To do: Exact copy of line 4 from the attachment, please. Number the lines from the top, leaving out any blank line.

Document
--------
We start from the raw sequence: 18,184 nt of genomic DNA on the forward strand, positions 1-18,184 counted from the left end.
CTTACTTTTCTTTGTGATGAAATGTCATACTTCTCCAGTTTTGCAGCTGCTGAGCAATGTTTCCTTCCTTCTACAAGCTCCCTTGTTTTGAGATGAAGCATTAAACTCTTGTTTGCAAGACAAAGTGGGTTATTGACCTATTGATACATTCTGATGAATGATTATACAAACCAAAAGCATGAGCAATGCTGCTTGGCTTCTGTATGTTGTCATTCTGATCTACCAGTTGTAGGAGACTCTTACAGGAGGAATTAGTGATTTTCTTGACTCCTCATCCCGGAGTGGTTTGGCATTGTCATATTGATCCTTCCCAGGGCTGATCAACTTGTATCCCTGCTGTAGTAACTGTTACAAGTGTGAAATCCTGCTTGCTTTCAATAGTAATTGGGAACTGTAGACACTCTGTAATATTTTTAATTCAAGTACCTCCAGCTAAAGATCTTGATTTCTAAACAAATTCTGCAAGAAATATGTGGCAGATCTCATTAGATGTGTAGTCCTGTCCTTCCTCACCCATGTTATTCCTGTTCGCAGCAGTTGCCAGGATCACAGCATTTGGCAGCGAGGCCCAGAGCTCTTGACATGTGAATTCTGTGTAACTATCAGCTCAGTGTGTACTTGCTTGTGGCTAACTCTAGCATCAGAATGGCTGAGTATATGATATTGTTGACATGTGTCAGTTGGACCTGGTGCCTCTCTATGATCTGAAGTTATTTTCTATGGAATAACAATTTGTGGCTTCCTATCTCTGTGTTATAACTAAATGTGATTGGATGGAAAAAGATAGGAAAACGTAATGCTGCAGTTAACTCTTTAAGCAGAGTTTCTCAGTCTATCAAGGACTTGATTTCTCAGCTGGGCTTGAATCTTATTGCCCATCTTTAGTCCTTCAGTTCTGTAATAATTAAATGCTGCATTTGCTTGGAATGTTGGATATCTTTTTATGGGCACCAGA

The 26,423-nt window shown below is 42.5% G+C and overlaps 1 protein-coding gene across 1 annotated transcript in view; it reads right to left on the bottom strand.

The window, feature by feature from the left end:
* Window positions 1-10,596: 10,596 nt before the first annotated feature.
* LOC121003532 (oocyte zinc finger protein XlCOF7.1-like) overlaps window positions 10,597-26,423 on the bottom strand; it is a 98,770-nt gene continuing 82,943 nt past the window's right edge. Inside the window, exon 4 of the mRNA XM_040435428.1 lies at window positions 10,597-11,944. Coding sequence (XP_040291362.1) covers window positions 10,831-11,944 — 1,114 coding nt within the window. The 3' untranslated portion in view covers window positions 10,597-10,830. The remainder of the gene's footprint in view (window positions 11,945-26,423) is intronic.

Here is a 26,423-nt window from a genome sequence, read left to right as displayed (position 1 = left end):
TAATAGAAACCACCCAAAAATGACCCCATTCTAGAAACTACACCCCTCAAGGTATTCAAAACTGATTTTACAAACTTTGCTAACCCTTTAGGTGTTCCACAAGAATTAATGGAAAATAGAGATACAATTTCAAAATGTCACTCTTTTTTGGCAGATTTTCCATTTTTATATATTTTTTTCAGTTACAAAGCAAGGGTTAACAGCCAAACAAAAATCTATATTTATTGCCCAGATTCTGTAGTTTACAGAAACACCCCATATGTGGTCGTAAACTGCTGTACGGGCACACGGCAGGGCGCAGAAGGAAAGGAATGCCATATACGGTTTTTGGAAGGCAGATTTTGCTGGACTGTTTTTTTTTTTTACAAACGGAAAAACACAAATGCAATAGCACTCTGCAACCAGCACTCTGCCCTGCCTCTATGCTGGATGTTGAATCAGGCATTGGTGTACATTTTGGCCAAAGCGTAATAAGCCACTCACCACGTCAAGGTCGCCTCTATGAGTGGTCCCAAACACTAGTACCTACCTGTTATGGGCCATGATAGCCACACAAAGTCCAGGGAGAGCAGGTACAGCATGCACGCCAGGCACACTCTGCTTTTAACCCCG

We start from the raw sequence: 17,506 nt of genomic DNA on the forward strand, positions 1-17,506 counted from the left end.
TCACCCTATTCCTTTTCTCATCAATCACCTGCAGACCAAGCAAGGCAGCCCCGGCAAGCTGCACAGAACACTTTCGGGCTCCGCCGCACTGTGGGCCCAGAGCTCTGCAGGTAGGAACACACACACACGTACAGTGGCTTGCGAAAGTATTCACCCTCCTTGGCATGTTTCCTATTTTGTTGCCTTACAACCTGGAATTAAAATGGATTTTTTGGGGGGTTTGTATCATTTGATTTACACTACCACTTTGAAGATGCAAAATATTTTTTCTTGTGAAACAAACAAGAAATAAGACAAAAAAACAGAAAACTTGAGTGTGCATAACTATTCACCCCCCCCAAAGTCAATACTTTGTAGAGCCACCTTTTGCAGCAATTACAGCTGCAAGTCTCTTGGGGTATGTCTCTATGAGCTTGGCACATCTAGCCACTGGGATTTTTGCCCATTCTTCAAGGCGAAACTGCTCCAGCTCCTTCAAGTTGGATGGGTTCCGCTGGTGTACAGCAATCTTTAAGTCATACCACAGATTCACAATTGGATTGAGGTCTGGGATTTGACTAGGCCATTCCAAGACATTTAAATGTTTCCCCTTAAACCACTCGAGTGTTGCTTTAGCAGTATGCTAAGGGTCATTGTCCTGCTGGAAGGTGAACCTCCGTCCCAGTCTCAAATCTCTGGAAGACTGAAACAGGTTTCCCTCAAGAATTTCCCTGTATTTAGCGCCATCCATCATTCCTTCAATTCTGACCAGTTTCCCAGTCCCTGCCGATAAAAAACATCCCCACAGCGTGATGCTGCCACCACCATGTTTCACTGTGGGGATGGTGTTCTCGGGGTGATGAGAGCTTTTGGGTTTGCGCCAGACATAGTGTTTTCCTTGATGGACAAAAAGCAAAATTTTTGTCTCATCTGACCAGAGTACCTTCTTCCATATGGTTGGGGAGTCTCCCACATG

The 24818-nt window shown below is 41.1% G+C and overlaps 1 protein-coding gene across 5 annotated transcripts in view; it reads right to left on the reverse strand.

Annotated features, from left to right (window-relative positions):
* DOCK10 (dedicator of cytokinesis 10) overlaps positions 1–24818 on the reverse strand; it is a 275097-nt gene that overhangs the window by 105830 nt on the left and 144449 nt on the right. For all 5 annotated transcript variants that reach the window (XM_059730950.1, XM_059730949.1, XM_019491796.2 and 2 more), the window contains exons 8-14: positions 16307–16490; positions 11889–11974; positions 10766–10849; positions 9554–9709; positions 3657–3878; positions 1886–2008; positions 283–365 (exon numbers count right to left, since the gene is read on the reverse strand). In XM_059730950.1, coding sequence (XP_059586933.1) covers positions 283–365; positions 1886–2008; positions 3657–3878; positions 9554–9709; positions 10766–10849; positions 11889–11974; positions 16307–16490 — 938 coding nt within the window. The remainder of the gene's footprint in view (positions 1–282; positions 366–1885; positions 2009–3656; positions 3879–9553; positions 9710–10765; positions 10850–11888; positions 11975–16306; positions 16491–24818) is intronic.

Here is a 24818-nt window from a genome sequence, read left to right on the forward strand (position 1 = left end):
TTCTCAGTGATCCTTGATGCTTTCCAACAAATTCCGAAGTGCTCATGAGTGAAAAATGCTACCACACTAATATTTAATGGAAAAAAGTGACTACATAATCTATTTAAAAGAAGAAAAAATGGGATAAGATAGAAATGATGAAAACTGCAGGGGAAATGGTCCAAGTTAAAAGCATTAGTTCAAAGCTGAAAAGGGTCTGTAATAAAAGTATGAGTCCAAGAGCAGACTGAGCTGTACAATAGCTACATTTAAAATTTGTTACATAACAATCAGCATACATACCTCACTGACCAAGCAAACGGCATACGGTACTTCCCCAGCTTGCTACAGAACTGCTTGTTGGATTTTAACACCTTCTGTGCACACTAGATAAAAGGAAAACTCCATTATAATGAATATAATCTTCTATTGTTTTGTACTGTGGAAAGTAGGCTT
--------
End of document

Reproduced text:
The window, feature by feature from the left end: